View from Europe: Rediscovering the US as a Destination

by Dr. Jessie Voigts /
Dr. Jessie Voigts's picture
Jul 10, 2009 / 0 comments

Travelers rarely think of people coming TO their country. Of course, though, people travel the world over. I've recently found a great set of sites from Europe (Germany, in particular) that shows how Europeans are rediscovering the US as a destination. The creator of these sites, Lars Hoffman, is General Manager of Americanet Travel Marketing. He also has created a travel site,, that shares information about the US; and a travel site,, that shares ranch vacation locations in the US.  HOW COOL IS THIS?  Lars provides such an interesting viewpoint about travel to the US that I just love visiting his sites and exploring how Europeans view the US - and WHERE they want to go!

We were lucky enough to sit down and chat with Lars about travel to the US, learning about our own country, the future of travel to the US, and more. Here's what he had to say...



WE:  Please tell us about your businesses in Germany...

LH: It all started more than ten years ago when I started a comprehensive portal site about all things American. I love America so I wanted to bring as much as possible into one website, travel and history, arts and politics, economics and oddities. Today, is one of the most visited German language information websites on foreign countries. We have top listings on Google for key search terms, so there are thousands of new visitors every month.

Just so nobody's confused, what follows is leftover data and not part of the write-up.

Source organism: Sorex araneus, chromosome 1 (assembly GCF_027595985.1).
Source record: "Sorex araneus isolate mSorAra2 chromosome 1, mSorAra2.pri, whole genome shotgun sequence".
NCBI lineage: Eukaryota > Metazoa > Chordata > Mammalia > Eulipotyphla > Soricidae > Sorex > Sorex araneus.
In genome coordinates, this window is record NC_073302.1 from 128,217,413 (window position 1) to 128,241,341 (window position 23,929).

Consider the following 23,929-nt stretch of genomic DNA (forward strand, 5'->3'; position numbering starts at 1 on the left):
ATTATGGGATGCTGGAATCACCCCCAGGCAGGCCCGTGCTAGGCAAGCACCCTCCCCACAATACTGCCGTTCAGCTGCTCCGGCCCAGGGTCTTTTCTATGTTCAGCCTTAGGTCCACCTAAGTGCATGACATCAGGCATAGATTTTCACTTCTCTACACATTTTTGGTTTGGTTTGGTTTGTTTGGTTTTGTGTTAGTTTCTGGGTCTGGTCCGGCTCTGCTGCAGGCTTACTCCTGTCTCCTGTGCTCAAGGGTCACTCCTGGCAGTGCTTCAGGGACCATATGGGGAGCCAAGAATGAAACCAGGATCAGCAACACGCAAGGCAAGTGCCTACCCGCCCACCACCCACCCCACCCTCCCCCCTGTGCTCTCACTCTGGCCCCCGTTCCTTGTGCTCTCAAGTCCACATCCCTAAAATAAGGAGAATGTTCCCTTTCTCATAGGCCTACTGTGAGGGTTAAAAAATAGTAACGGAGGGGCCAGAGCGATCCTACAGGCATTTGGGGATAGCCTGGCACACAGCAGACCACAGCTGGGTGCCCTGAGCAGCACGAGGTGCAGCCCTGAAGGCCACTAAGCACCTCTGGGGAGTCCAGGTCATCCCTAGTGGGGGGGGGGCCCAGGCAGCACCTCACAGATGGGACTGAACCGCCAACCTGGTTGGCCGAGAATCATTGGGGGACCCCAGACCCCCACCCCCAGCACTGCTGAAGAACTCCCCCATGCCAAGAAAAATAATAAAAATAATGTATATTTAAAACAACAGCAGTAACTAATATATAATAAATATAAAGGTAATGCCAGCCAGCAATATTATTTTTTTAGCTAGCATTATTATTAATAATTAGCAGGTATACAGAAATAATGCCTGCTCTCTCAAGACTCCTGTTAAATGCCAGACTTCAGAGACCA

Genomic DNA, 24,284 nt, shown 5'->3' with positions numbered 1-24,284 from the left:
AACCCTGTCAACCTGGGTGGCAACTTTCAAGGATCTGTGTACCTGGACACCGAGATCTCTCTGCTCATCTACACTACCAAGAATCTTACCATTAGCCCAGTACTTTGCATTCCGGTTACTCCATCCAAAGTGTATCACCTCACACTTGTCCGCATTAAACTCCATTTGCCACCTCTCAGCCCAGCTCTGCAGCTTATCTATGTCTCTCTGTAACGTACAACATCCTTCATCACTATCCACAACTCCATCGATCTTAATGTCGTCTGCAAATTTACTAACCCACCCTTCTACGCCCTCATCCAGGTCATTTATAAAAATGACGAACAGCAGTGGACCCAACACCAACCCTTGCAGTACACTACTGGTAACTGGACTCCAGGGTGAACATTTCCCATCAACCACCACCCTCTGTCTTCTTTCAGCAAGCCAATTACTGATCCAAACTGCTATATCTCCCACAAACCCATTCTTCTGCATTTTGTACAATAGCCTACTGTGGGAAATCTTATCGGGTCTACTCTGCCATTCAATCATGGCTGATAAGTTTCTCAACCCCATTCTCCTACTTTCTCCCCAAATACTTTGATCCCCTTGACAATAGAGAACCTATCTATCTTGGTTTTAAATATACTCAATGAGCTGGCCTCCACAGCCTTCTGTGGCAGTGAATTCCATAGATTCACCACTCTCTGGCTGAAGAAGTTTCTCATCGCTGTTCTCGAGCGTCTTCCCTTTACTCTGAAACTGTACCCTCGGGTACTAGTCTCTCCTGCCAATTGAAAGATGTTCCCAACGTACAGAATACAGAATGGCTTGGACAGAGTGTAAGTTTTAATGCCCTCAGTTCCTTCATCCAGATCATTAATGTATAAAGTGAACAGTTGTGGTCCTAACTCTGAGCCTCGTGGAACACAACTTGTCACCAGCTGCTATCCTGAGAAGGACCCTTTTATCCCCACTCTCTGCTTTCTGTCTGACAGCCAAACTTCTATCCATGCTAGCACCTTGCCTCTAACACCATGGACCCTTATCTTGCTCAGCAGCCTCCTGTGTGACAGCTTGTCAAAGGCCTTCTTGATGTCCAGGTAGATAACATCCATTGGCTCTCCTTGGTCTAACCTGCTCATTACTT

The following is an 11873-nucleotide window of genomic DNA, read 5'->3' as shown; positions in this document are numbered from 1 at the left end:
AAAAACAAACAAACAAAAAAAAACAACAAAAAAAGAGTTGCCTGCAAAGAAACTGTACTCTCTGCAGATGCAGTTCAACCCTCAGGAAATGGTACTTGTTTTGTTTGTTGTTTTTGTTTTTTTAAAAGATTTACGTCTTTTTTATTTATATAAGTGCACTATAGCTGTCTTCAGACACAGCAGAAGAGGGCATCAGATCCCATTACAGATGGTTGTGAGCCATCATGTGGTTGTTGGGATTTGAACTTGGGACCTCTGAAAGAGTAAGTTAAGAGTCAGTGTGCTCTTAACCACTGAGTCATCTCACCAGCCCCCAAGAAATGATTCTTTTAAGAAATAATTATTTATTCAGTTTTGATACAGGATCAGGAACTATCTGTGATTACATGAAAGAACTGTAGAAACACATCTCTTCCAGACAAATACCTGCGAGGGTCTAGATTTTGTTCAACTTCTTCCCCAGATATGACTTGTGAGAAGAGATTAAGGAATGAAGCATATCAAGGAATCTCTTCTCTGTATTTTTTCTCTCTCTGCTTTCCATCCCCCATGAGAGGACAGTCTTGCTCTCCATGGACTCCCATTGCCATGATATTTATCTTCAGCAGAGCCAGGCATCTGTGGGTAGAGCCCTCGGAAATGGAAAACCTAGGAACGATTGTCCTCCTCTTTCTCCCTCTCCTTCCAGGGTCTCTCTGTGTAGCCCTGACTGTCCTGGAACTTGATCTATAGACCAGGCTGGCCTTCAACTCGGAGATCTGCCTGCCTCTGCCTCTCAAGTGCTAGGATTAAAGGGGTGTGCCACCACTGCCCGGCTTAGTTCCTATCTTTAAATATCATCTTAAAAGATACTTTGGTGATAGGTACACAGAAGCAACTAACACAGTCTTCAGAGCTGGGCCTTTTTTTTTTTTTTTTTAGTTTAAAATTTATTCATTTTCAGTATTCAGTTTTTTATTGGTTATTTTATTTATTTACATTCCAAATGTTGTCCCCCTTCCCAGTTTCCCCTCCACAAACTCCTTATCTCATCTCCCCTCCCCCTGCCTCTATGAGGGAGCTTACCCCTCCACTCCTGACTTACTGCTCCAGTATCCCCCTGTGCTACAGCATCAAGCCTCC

Based on the success of  Americanet, I've founded Americanet Travel Marketing in 2008. We do PR, representation and marketing work for US destinations, travel service providers and hospitality businesses on the European market. Foreign travelers are always more likely to book or buy when there's somebody there who speaks their language, that's why it's important to have representation on a market you want to sell to.

This year, we have launched our newest product,, a German language resource for travelers interested in ranch vacations in America.



WE: From a European point of view, what do you think travelers from abroad can learn from our country?

LH:  Well, obviously intercultural exchanges are always fruitful for both sides. It always strikes me how Americans can cope with difficult circumstances, simply by accepting what has happened and looking for a new opportunity elsewhere. In Europe, in many cases the first thing people do when something unfortunate happens to them is start complaining about how the government doesn't provide any help for their situation. On the other hand, you hear constant complaints about how much the government regulates everyday life. Americans believe in their own strenght and in their ability to take care of themselves. That always impresses me.



WE: How can travelers still travel well in this world-wide problem with the economy?